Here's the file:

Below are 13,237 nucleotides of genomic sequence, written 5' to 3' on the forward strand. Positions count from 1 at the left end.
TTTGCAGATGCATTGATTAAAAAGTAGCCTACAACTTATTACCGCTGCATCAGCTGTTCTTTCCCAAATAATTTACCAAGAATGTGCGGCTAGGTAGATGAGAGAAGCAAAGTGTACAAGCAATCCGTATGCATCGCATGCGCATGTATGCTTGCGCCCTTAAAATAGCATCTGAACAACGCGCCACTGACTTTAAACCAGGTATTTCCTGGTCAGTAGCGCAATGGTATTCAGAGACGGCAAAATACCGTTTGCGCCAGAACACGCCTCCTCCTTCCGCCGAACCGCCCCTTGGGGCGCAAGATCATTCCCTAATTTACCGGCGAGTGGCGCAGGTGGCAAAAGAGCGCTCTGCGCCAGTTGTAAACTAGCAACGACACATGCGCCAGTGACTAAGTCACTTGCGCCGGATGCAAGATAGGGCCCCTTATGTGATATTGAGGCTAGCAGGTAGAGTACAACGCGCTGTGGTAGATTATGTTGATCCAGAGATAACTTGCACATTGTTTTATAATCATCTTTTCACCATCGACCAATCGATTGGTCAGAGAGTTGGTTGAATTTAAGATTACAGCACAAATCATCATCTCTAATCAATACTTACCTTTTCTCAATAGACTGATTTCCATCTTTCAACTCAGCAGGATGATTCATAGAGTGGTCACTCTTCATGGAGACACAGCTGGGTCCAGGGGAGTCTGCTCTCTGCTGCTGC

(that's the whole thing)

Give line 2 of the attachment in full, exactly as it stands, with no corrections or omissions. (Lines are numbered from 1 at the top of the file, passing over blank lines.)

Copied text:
TTTGCAGATGCATTGATTAAAAAGTAGCCTACAACTTATTACCGCTGCATCAGCTGTTCTTTCCCAAATAATTTACCAAGAATGTGCGGCTAGGTAGATGAGAGAAGCAAAGTGTACAAGCAATCCGTATGCATCGCATGCGCATGTATGCTTGCGCCCTTAAAATAGCATCTGAACAACGCGCCACTGACTTTAAACCAGGTATTTCCTGGTCAGTAGCGCAATGGTATTCAGAGACGGCAAAATACCGTTTGCGCCAGAACACGCCTCCTCCTTCCGCCGAACCGCCCCTTGGGGCGCAAGATCATTCCCTAATTTACCGGCGAGTGGCGCAGGTGGCAAAAGAGCGCTCTGCGCCAGTTGTAAACTAGCAACGACACATGCGCCAGTGACTAAGTCACTTGCGCCGGATGCAAGATAGGGCCCCTTATGTGATATTGAGGCTAGCAGGTAGAGTACAACGCGCTGTGGTAGATTATGTTGATCCAGAGATAACTTGCACATTGTTTTATAATCATCTTTTCACCATCGACCAATCGATTGGTCAGAGAGTTGGTTGAATTTAAGATTACAGCACAAATCATCATCTCTAATCAATACTTACCTTTTCTCAATAGACTGATTTCCATCTTTCAACTCAGCAGGATGATTCATAGAGTGGTCACTCTTCATGGAGACACAGCTGGGTCCAGGGGAGTCTGCTCTCTGCTGCTGC